Glassy Mountain History
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Distilling the Mysteries of Glassy Mountain
Glassy Mountain, located in the heart of the Dark Corner of Greenville County, is named for its distinctive glassy appearance after almost every winter storm event.
The recorded history of the mountain began after the settlement of the Indian Wars in 1777 and the conclusion of the Revolutionary War in 1781. South Carolina—faced with enormous wartime debts and an inability to pay IOU’s issued to revolutionary soldiers—now owned thousands of acres of former Cherokee land west of the present-day boundary of Greenville and Spartanburg Counties. The veterans were given the right to exchange their “script” for plots of land ceded by the Cherokee which included all of Glassy Mountain.
Between 1784 and 1800 all of Glassy Mountain was deeded to predominately Scotch/Irish/English settlers who then scratched a living from the land which was rich in trees, rocks and water. Early family names included Centers, Clayton, Pruitt, Gosnell, Belew, and Harrison. Yeoman farming, an 18x18 foot log cabin and a traditional family corn liquor still were the norm.
The end of the Civil War left the Federal Government with a heavy debt load and the resulting tax on distilled liquors set in motion a hundred-year conflict between a perceived “god given right” and a democratic republic’s ability to enforce the law. Distilling liquor was one of the few ways most families could raise any cash to purchase some sorely needed necessities and meet the annual taxes on their property. The local custom of settling your own disputes was now disrupted by the presence of local and federal law enforcement agents.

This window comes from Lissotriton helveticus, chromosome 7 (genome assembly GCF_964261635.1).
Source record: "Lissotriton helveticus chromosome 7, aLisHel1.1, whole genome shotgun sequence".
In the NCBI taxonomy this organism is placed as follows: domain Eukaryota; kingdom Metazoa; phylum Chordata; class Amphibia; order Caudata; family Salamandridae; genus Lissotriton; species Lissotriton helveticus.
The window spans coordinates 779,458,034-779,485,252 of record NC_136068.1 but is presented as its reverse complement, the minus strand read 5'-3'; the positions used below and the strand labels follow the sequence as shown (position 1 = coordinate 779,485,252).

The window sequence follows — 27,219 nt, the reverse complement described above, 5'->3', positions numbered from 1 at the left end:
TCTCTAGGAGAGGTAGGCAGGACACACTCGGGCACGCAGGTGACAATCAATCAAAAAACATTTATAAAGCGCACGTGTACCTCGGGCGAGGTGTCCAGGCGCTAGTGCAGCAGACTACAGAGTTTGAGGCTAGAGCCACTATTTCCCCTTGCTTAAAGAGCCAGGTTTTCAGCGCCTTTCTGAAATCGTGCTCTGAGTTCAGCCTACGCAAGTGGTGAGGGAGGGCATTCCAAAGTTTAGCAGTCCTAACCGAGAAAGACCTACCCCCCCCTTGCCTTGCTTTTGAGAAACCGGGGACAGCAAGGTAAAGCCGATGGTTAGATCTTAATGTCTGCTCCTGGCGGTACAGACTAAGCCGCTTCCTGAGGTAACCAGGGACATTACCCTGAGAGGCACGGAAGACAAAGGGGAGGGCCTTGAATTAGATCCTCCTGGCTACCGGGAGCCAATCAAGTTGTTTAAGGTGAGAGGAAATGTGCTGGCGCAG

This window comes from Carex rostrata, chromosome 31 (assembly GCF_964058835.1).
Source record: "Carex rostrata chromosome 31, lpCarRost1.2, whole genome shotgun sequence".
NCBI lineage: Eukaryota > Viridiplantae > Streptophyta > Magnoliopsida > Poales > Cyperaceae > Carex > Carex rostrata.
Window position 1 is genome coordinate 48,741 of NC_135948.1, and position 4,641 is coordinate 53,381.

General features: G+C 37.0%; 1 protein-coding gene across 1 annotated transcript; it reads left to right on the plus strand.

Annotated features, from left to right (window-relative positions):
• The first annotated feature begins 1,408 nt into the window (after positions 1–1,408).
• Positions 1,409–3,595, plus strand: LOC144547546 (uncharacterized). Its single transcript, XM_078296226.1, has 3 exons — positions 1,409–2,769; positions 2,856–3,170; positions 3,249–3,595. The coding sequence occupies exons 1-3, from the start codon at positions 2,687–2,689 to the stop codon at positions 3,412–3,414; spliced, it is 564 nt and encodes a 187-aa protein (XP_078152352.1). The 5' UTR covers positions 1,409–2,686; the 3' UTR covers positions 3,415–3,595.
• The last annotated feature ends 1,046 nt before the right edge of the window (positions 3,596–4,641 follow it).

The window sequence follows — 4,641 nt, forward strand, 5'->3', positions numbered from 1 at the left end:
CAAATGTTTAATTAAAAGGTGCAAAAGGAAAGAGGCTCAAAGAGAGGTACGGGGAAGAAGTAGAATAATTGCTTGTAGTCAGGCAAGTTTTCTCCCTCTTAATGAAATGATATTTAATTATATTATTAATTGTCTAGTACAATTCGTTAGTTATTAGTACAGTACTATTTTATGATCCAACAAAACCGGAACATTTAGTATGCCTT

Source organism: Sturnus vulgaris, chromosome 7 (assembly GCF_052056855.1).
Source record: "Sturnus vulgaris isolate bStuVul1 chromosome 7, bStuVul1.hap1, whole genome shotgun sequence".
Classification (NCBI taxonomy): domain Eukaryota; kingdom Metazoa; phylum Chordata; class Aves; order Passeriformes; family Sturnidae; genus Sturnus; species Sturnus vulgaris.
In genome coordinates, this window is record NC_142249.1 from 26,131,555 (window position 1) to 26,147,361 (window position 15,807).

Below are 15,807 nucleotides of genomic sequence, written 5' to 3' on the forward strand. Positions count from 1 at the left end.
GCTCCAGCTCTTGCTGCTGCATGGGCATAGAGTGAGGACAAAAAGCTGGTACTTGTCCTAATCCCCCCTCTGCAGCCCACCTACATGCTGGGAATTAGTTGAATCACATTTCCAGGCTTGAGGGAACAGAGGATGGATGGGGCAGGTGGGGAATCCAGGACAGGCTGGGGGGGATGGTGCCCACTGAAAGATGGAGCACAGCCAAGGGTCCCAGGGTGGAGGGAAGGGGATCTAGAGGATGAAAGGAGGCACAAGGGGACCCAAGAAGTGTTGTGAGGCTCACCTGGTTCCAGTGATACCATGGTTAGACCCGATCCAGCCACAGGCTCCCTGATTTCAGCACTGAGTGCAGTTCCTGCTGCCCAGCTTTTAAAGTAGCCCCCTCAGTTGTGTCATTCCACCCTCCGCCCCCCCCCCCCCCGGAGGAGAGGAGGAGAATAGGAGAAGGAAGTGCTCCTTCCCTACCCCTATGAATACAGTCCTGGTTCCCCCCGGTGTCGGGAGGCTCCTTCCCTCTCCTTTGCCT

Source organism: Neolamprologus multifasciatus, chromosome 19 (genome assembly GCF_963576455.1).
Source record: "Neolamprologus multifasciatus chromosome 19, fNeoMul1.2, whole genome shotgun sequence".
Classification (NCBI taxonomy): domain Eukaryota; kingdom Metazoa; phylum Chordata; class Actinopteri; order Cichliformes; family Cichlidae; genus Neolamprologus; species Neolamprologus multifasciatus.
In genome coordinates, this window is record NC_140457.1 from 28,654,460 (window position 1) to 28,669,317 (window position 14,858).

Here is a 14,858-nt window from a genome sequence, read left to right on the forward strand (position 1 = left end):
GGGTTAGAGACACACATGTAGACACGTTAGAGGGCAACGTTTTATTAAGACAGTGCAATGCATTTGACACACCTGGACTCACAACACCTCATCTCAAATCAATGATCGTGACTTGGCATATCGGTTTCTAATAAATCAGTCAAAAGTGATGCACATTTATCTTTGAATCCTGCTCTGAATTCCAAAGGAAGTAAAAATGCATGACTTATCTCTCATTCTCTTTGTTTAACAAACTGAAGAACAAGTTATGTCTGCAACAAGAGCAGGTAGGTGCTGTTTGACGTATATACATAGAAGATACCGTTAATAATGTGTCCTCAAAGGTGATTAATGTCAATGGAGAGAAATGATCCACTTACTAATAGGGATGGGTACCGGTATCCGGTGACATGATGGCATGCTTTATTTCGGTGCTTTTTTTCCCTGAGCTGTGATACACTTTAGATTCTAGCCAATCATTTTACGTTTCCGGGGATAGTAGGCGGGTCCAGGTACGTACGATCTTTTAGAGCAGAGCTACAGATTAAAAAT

By the turn of the century, most farms had been subdivided by generational inheritance with the remaining fields depleted by over use. Life on the mountains was barely sustainable. An exodus to the urban life and work in the emerging cotton mills was accelerated in 1917 by the confiscation of Glassy Mountain as a WWI artillery firing range. Most of the evicted families never returned, and the Plumley Family purchased the upper portions of Glassy Mountain with cash from moonshining.
By 1926, the Dark Corner was consumed by the major developments of lumbering and land speculation. These events along with the rise and fall of the 17,000 acre Blue Ridge Estates—with a clubhouse, golf course and mountain cottages—are well documented in the book “Distilling the Mysteries of Hogback Mountain” by James Stehlik.
During the depression and beyond, life remained mired in the past for those who chose to remain on Glassy Mountain. The lack of modern necessities can best be illustrated by the fact that electricity was not available to Mountain Hill Baptist Church, the cornerstone of life on Glassy Mountain, until August, 1978.
Ben Emery, Plumleys- Jim, Clint, Lawrence, Rosa, Nettie, and Annabel Harrison. Circa 1942
The future of Glassy Mountain changed on March 6, 1989, when developer James Billy Anthony purchased his first parcel of land on Glassy Mountain and started the second Blue Ridge Development with a clubhouse, golf course, and cottages in a gated community called the Cliffs at Glassy. But this is a story to be told at a future date.
Note: There are many books and DVD’s available that recount the culture and history of Glassy Mountain and the surrounding area. “Including a Pile of Rocks” by Anne K. McCuen is a classic and available in local libraries, Amazon and http://ebooksdownloads.xyz .
“Shining a Light on The Dark Corner”- James Stehlik